ChadS

The Holy Eucharist is the Body, Blood, Soul, and Divinity of Jesus Christ. Since Protestants do not agree with this most important Catholic teaching, they could be putting themselves in some spiritual hot water.

1 Corinthians 11:27-19 ~ Therefore whoever eats the bread or drinks the cup of the Lord unworthily will have to answer for the body and blood of the Lord. A person should examine himself, and so eat the bread and drink the cup. For anyone who eats and drinks without discerning the body, eats and drinks judgment on himself.

If the Holy Eucharist is indeed Jesus Christ Himself, to deny His Real Presence in the Eucharist - and then partake in the Eucharist would be pretty awful indeed.

If I saw someone I knew wasn’t Catholic receive the Eucharist - but not understanding the situation, I would very gently explain the Catholic teaching of the Real Presence and why non-Catholics shouldn’t receive - after Mass. If I saw someone who wasn’t Catholic and knew better receive the Eucharist anyway, I’d leave it to God to deal with him. Nothing I could say would change anything.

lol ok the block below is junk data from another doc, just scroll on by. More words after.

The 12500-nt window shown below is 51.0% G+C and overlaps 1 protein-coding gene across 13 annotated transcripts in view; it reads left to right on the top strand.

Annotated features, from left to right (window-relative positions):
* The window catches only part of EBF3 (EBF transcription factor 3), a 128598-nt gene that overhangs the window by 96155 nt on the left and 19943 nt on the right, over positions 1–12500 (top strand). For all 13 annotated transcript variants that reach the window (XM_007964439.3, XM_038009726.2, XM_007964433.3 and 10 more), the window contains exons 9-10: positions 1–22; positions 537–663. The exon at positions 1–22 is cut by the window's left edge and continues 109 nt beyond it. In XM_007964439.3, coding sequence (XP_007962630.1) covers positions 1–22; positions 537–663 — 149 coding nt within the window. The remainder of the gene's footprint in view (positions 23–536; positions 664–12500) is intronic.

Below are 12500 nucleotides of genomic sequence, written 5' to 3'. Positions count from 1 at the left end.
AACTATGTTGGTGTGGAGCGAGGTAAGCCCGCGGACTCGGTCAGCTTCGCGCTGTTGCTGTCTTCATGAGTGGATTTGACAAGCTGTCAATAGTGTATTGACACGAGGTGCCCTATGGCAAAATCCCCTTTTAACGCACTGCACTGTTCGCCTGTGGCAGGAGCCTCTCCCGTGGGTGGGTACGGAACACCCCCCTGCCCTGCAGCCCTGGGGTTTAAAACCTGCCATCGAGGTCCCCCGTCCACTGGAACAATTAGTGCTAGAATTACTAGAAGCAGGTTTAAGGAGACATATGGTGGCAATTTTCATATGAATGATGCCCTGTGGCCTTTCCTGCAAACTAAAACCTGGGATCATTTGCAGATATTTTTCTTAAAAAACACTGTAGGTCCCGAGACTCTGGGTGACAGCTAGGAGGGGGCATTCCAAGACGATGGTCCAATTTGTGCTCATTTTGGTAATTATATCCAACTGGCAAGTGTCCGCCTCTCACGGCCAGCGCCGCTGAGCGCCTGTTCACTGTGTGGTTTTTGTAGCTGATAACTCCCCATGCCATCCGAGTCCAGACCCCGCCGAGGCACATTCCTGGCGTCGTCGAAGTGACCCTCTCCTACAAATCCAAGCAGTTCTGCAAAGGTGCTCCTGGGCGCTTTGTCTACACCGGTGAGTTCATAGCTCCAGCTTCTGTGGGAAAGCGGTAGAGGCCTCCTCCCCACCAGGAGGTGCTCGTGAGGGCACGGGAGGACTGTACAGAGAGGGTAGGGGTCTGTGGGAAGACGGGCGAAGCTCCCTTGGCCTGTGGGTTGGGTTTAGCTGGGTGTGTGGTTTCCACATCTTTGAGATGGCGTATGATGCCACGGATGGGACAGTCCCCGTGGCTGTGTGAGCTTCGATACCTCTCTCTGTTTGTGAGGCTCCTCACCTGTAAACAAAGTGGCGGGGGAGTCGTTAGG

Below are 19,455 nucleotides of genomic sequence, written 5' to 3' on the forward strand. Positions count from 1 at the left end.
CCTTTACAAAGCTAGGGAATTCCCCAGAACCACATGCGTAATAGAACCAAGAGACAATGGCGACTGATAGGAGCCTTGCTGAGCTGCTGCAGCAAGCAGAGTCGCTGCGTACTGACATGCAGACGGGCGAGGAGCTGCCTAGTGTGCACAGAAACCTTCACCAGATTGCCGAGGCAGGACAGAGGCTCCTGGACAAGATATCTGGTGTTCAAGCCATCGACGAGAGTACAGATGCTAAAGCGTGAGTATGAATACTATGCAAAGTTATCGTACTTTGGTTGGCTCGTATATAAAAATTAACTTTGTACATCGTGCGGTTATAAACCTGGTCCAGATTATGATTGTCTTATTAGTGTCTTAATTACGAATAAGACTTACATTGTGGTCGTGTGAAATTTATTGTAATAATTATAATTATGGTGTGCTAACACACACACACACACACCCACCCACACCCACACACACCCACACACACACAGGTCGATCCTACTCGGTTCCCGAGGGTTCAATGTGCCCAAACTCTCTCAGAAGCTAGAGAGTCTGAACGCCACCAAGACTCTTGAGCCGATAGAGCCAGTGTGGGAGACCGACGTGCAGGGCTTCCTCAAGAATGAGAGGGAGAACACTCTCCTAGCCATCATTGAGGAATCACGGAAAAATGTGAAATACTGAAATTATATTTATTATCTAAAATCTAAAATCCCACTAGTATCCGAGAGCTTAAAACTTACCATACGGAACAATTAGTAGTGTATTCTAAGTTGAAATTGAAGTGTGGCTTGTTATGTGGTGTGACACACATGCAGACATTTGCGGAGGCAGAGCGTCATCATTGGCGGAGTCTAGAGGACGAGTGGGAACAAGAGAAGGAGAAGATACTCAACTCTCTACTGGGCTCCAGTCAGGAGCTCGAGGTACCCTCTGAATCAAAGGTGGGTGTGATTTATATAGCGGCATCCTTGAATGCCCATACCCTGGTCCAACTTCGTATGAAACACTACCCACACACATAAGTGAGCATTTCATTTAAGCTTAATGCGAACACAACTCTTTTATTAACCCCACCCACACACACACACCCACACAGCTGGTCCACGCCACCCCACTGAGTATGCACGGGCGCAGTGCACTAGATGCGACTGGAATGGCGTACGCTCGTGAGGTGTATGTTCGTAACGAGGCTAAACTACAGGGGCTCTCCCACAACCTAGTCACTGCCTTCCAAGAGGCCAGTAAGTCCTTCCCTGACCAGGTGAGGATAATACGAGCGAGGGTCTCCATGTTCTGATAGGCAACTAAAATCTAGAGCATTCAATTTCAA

On another note, It is a mortal sin for a Catholic to take communion at say the United Methodist church. Maybe they are going to church with a friend and take communion out of respect for their friend???

I have been told by a very good priest that a Catholic should never ever participate in a Protestant communion service. The word “communion” literally means “common union,” and the Catholic Church is not in union with the United Methodists on many issues - especially the Holy Eucharist and the Real Presence vs. a symbolic “Lord’s Supper” communion service.

The Liturgy of the Eucharist is a weekly sacrament that any Catholic (properly prepared, of course) should be eager to participate in because that Catholic will receive Christ in the most literal sense. Protestants do not view this as a sacrament, and although their service may appear sacramental, it is not; and I have never heard or read of a priest saying it’s allowed for a Catholic to participate in a Protestant communion service.